The San Francisco Safety Net

There's this story, it's of a young entrepreneur-developer who, rather than accept the traditional road in front of them, takes glorious personal risk to build a business of great importance in their newly adopted city of San Francisco.

It's a great story, I enjoy it every time I hear it, but it's absolute horseshit.

If you're a developer in San Francisco the last thing you're ever in is a position of great personal risk. For you, this is the safest place in the world.

San Francisco is a bleeding city. It may be the worst run city government in America despite its massive budget. The rent prices are increasingly unaffordablefor most of the city's residents and the murder rates in some popular neighborhoods make Oakland start to sound safe. Despite all this San Francisco offers a rare luxury in today's economy to a portion of its residents: near guaranteed employment at a prevailing wage.

When your friends from Austin or Portland or Boston start telling you about how their city is "the next Silicon Valley" (which they think means San Francisco) the polite thing to do is shake your head, congratulate them, and completely disregard their claim. You do this because you don't want to be a dick, they have a nice city -- it smells far less of urine than San Francisco -- it's great that they love it so much, but you know it will never be the next San Francisco.

Startups spread through San Francisco faster than hepatitis in the Tenderloin. Once you spend a month in one company you can, if you like, send a few emails and be making more money in a matter of days. This web of small companies, however temporary their existence might be, form a social safety net for the privileged class of developers who make the city their home.

This helps mitigate the risk of joining a company that might fail, as most startups do. None of the developers will be out of work more than a few weeks full of interviews surviving on their "bonus" of all the vacation time nobody ever takes. This means companies can take bigger risks, that the culture doesn't bat an eye at spending a few million doing something crazy, cause after it all falls apart everyone is going to land on their feet and have another year of cutting edge work stacked onto their resume.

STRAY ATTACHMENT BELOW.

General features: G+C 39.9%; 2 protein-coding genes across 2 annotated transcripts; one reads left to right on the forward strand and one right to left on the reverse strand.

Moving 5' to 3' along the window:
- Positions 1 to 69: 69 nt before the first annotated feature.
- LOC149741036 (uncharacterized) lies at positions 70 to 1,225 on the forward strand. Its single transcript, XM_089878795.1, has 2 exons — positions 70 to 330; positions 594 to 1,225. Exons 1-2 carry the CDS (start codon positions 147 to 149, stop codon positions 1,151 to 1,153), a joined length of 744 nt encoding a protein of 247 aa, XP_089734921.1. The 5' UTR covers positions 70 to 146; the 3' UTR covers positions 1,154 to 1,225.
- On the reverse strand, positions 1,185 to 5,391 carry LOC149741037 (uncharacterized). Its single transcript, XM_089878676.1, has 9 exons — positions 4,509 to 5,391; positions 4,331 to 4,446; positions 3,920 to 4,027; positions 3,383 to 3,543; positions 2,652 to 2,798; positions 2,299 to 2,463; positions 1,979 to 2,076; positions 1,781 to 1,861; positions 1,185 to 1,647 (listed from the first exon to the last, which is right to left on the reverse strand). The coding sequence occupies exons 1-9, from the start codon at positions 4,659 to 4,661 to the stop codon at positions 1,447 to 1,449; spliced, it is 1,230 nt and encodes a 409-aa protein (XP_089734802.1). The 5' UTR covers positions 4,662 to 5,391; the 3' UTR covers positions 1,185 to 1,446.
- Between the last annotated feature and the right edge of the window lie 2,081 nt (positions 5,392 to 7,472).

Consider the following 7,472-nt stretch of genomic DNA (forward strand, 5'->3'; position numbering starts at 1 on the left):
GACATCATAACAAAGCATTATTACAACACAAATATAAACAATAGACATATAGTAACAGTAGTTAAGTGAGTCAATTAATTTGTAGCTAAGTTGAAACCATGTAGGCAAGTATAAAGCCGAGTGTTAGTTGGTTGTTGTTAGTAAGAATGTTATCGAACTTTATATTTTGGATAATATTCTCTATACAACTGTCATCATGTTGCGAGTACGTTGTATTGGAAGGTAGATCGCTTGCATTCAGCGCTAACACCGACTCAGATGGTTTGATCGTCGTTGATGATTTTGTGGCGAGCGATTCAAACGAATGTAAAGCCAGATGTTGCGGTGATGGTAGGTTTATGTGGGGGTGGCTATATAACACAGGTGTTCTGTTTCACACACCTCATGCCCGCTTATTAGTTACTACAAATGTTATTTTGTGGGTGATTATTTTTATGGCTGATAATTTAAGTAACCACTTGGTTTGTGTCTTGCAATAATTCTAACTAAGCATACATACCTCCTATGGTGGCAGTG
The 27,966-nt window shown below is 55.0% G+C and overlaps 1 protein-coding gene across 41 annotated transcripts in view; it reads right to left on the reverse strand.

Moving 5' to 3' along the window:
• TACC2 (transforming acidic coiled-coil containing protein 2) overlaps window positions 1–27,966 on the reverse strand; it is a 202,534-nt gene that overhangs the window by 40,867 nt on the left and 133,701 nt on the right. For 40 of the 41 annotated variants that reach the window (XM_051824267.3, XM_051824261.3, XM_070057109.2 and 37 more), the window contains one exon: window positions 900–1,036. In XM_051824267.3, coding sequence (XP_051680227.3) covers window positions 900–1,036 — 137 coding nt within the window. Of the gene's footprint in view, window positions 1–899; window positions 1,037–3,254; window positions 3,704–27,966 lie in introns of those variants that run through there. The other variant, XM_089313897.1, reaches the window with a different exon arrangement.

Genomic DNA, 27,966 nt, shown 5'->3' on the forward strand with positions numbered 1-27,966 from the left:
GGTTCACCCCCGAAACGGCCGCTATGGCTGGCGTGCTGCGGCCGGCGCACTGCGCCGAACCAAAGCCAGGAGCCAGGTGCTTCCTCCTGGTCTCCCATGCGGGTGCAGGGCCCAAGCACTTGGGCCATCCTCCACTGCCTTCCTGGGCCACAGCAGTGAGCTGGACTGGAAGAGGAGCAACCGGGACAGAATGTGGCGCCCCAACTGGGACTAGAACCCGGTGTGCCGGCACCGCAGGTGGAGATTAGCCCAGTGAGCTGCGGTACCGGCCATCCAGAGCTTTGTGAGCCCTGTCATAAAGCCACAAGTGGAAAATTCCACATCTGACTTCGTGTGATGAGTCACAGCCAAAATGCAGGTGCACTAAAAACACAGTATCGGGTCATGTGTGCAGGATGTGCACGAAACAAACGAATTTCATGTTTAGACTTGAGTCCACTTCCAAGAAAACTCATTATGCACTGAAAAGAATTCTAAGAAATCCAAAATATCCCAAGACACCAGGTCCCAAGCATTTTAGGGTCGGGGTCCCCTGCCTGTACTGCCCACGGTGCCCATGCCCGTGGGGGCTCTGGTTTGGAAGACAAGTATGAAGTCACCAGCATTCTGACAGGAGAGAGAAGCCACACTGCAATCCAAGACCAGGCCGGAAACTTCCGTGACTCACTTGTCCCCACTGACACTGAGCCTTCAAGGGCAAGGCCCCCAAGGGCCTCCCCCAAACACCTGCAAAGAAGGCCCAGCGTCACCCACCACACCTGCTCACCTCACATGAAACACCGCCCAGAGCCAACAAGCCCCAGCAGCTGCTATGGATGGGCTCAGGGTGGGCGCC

The riskiest thing to do here is take a job at a big boring company that's been around a decade or so. How many opportunities will there be to learn something new, to become one of a dozen new world experts, at an IBM or a Microsoft? There's opportunity to learn new things at companies big and small but a startup's risky nature also affects their technology choices and you'll easily find yourself using libraries that are today "unproven" and tomorrow will drive all the job postings for "ninjas" and "rockstars."

This safety net is what keeps me here. It's not that San Francisco is more creative than Portland or its culture more exciting than New York or its cocktails better than Boston. I'm here because I was already a crazy person with very little aversion to risk who is bad at saving money. I could live almost anywhere but I'd eventually put myself into a bad situation where I'd have to take a job I didn't like or suffer through a prolonged period of unemployment finding the right place.

I'm not alone. Many of my friends are similarly crazy and poor at financial planning. This is how the startup ecosystem feeds itself and grows faster than other cities. Startups need talent and San Francisco offers a reduction in risk and a culture for that talent to thrive in. The more startups born that call San Francisco their home the greater the safety net.

The longer you live here the harder it is to imagine living anywhere else.